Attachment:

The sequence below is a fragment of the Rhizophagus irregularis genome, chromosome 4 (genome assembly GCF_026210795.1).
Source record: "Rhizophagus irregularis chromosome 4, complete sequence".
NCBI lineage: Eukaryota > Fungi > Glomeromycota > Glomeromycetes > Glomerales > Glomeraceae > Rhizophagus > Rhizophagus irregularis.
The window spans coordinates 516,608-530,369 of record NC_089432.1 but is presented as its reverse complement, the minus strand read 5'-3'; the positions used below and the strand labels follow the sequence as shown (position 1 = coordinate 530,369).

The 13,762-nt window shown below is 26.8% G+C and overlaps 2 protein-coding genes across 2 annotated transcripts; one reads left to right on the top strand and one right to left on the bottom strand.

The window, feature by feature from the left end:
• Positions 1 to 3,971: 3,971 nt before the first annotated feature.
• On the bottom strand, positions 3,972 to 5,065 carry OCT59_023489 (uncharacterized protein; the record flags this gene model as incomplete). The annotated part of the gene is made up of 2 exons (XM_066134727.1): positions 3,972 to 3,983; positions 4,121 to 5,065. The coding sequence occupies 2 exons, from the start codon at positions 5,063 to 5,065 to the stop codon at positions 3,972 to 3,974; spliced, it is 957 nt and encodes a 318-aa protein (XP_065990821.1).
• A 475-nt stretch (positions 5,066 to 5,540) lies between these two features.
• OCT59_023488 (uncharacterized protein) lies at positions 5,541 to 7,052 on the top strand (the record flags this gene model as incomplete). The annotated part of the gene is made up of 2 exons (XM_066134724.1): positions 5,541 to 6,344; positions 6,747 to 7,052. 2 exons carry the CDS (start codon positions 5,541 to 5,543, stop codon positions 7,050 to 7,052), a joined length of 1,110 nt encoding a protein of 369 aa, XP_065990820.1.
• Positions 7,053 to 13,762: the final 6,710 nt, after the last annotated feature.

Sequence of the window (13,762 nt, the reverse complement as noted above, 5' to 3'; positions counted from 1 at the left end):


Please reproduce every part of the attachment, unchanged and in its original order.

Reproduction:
The sequence below is a fragment of the Rhizophagus irregularis genome, chromosome 4 (genome assembly GCF_026210795.1).
Source record: "Rhizophagus irregularis chromosome 4, complete sequence".
NCBI lineage: Eukaryota > Fungi > Glomeromycota > Glomeromycetes > Glomerales > Glomeraceae > Rhizophagus > Rhizophagus irregularis.
The window spans coordinates 516,608-530,369 of record NC_089432.1 but is presented as its reverse complement, the minus strand read 5'-3'; the positions used below and the strand labels follow the sequence as shown (position 1 = coordinate 530,369).

The 13,762-nt window shown below is 26.8% G+C and overlaps 2 protein-coding genes across 2 annotated transcripts; one reads left to right on the top strand and one right to left on the bottom strand.

The window, feature by feature from the left end:
• Positions 1 to 3,971: 3,971 nt before the first annotated feature.
• On the bottom strand, positions 3,972 to 5,065 carry OCT59_023489 (uncharacterized protein; the record flags this gene model as incomplete). The annotated part of the gene is made up of 2 exons (XM_066134727.1): positions 3,972 to 3,983; positions 4,121 to 5,065. The coding sequence occupies 2 exons, from the start codon at positions 5,063 to 5,065 to the stop codon at positions 3,972 to 3,974; spliced, it is 957 nt and encodes a 318-aa protein (XP_065990821.1).
• A 475-nt stretch (positions 5,066 to 5,540) lies between these two features.
• OCT59_023488 (uncharacterized protein) lies at positions 5,541 to 7,052 on the top strand (the record flags this gene model as incomplete). The annotated part of the gene is made up of 2 exons (XM_066134724.1): positions 5,541 to 6,344; positions 6,747 to 7,052. 2 exons carry the CDS (start codon positions 5,541 to 5,543, stop codon positions 7,050 to 7,052), a joined length of 1,110 nt encoding a protein of 369 aa, XP_065990820.1.
• Positions 7,053 to 13,762: the final 6,710 nt, after the last annotated feature.

Sequence of the window (13,762 nt, the reverse complement as noted above, 5' to 3'; positions counted from 1 at the left end):